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Title: A novel fluorinated probe for medical imaging
Author: Robinson, Matthew D.
ISNI:       0000 0004 5362 2428
Awarding Body: University of Oxford
Current Institution: University of Oxford
Date of Award: 2014
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Medical imaging is an important area of scientific research with the principle aim of accurately diagnosing diseases to guide more effective treatment. Magnetic resonance imaging (MRI) provides advantageous high spatial resolution and deep tissue visualization. However, 1H MRI can suffer from low signal-to-noise ratios due to strong background signals from abundant, endogenous molecules such as water and fat. 19F MRI overcomes this drawback by directly detecting administered 19F-labelled agents without any background signal. This thesis reports the design and development of a new fluorinated agent for medical imaging. The bacteriophage Qβ, which comprises 180 copies of its coat protein, was used as the scaffold for the imaging agent. The fluorinated amino acid trifluoromethionine (TFM) was incorporated into the Qβ coat protein by the sense codon reassignment method using auxotrophic E. coli. This marks the first example of introducing fluorine into a virus by genetic modification. Reports of previous attempts to incorporate TFM into proteins have shown low to good incorporation levels (the maximum being 82%). Here, extensive optimisation of the protein production conditions resulted in unprecedentedly high incorporation levels (96%). Analysis of the modified Qβ-F by agarose gel electrophoresis, dynamic light scattering and transmission electron microscopy showed the coat protein self-assembles into virus-like particles (VLPs), essentially indistinguishable from the wild-type Qβ VLPs. The intact Qβ-F VLP gave no 19F NMR signal. This was rationalised in terms of the VLP's high molecular weight and resulting fast transverse relaxation. Stimulating disassembly of the VLP by addition of dithiothreitol (DTT), sodium dodecyl sulphate (SDS), or a combination of the two resulted in the development of 19F NMR peaks. Multimers and monomers of the disassembled Qβ-F were distinguished by 19F NMR and 19F DOSY. This result was verified by measuring the 19F NMR of a prepared sample of alkylated Qβ-F monomer and comparing its chemical shift value with that of peaks from the 19F NMR of the disassembled Qβ-F VLP. Finally, initial in vivo experiments were carried out in order to investigate the biodistribution of the Qβ-F particle. After injection of Qβ-F VLPs into rats, organs were dissected and homogenized. The Qβ-F particle was found to accumulate predominantly in the liver. 19F NMR of the liver after sucrose density gradient ultracentrifugation only showed a signal on incubation with DTT, demonstrating that the Qβ-F particle remained intact in vivo.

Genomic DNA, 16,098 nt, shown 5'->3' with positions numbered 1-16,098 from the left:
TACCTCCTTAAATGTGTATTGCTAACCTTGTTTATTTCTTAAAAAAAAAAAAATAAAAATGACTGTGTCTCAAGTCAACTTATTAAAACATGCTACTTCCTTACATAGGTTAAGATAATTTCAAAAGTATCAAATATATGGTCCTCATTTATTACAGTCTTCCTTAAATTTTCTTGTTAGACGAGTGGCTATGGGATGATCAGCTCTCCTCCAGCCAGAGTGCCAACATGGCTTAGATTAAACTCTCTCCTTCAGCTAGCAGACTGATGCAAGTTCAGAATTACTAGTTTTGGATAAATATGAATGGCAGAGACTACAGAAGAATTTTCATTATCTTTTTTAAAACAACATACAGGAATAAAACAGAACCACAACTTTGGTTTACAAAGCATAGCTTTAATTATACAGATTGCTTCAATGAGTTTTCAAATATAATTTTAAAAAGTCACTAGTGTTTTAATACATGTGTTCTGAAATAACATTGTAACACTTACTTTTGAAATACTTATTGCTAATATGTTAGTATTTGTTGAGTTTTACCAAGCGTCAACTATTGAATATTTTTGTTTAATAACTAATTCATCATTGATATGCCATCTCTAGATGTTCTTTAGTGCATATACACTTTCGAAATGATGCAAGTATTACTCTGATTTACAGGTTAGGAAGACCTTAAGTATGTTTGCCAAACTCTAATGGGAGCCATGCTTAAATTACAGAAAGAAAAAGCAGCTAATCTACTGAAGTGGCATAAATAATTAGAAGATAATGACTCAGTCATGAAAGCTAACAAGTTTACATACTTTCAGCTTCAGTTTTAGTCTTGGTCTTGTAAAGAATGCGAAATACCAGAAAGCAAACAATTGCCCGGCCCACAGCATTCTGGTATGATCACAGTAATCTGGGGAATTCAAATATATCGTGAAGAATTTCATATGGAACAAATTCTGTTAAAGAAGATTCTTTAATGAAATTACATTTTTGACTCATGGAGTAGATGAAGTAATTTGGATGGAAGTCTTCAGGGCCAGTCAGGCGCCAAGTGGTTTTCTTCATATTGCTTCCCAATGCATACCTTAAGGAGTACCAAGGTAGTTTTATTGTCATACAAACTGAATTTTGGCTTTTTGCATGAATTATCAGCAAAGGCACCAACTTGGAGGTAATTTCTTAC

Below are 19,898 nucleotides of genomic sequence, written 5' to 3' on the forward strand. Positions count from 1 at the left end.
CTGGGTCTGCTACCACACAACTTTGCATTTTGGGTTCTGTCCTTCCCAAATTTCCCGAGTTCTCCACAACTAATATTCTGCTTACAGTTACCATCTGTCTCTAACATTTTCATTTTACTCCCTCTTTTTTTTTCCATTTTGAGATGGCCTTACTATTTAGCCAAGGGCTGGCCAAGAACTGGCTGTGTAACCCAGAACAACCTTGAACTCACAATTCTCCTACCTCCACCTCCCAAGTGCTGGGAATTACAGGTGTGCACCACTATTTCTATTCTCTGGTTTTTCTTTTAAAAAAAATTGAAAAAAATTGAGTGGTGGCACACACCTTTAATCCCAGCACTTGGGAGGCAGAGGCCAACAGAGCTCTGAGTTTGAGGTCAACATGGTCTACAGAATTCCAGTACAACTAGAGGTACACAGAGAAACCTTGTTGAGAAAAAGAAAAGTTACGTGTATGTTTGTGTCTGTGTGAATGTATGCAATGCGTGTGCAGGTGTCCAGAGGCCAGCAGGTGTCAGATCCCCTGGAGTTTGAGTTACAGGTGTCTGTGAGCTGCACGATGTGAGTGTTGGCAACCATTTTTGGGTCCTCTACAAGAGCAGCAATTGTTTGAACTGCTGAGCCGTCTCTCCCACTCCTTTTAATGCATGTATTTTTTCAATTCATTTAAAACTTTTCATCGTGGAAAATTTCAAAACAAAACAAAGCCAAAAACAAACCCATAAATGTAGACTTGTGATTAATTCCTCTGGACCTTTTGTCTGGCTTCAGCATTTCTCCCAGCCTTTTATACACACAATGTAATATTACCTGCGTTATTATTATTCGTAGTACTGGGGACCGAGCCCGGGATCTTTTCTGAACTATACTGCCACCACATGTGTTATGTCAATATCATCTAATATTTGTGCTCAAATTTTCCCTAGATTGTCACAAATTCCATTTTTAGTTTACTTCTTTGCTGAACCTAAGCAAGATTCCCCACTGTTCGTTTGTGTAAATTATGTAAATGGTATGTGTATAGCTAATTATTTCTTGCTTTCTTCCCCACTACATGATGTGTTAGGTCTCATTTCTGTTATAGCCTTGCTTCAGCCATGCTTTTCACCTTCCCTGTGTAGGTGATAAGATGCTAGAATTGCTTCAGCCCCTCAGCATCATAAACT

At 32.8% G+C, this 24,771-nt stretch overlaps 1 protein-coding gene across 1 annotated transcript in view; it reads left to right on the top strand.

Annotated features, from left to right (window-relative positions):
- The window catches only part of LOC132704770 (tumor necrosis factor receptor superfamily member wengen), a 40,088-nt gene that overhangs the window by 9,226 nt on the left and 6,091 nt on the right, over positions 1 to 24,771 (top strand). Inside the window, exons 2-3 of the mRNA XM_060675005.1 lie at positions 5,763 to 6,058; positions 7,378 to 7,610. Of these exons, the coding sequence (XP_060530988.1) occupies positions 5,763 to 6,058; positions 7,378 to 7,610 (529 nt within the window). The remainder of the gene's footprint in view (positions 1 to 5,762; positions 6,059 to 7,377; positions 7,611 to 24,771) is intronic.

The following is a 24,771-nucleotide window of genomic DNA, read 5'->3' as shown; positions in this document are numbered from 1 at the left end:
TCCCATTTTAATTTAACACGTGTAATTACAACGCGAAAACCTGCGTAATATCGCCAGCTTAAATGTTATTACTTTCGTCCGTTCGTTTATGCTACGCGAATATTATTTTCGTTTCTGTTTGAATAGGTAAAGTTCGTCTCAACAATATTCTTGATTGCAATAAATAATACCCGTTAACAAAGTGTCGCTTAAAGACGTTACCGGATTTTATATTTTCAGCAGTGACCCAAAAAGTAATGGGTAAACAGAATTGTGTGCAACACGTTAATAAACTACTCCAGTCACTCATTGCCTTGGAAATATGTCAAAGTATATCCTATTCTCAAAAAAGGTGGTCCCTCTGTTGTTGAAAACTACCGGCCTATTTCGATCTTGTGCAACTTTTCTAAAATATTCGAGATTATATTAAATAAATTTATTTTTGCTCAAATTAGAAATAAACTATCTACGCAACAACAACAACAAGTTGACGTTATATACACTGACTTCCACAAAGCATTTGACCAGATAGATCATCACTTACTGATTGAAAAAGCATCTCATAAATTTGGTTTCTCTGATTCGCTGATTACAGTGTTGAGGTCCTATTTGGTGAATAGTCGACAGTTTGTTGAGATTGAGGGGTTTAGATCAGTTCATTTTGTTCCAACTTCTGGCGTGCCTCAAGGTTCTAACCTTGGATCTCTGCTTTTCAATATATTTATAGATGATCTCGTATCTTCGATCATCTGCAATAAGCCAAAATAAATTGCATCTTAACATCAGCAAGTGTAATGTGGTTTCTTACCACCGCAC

Supervisor: Davis, Benjamin G. ; Schofield, Christopher J. Sponsor: Not available
Qualification Name: Thesis (Ph.D.) Qualification Level: Doctoral
EThOS ID:  DOI: Not available
Keywords: Natural products ; Organic chemistry ; Fluorinated protein ; medical imaging ; protein modification